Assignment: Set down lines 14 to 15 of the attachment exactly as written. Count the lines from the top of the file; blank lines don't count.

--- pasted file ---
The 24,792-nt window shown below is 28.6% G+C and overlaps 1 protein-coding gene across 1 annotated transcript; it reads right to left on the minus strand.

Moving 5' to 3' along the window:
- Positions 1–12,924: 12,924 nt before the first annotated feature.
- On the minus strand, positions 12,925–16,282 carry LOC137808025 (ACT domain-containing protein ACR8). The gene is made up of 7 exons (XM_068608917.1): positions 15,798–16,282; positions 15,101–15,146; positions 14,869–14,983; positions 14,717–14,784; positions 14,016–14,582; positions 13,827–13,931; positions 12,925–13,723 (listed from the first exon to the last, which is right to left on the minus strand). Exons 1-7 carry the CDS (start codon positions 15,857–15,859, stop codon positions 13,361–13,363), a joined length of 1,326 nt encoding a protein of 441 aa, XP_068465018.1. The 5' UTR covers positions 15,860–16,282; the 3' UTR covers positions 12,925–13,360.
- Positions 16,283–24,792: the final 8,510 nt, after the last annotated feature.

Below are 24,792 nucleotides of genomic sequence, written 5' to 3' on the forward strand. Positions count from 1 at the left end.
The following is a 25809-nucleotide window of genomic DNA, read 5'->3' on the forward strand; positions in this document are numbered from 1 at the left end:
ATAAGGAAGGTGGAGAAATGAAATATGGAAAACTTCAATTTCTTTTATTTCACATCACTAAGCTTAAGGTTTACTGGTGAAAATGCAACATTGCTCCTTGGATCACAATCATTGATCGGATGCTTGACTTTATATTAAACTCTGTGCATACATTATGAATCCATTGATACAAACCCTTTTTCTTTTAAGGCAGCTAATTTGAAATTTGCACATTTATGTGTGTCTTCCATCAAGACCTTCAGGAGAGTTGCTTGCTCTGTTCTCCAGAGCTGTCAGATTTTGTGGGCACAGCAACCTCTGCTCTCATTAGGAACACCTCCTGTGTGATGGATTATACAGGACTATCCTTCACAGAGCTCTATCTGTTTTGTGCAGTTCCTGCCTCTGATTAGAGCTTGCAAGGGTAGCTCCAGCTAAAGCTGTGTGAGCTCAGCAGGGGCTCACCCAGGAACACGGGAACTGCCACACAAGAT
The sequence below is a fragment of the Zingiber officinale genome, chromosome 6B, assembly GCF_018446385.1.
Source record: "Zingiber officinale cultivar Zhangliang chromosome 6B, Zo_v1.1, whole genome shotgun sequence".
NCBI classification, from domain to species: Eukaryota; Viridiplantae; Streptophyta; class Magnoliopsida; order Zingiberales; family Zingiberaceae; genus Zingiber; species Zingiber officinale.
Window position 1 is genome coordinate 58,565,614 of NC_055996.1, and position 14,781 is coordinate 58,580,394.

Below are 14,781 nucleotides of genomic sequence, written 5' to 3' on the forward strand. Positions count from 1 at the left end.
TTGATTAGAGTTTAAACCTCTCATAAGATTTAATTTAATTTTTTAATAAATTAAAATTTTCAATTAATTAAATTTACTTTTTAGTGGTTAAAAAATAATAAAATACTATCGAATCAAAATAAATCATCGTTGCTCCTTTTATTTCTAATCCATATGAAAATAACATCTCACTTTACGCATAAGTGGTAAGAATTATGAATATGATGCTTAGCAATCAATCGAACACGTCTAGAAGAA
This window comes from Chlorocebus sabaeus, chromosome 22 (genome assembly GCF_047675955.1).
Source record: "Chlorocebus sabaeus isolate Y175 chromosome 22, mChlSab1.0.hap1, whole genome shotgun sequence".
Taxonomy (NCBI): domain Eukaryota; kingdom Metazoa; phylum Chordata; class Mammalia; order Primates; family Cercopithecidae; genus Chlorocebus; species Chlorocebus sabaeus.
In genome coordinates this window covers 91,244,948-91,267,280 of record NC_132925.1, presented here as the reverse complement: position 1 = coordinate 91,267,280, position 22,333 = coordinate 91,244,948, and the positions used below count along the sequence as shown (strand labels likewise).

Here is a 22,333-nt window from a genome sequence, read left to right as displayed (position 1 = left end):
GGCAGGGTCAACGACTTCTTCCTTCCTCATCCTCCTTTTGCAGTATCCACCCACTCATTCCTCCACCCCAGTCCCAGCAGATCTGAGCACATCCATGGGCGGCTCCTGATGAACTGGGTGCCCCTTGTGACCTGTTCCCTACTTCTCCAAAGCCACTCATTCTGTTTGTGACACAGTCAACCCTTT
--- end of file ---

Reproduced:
TTGATTAGAGTTTAAACCTCTCATAAGATTTAATTTAATTTTTTAATAAATTAAAATTTTCAATTAATTAAATTTACTTTTTAGTGGTTAAAAAATAATAAAATACTATCGAATCAAAATAAATCATCGTTGCTCCTTTTATTTCTAATCCATATGAAAATAACATCTCACTTTACGCATAAGTGGTAAGAATTATGAATATGATGCTTAGCAATCAATCGAACACGTCTAGAAGAA
This window comes from Chlorocebus sabaeus, chromosome 22 (genome assembly GCF_047675955.1).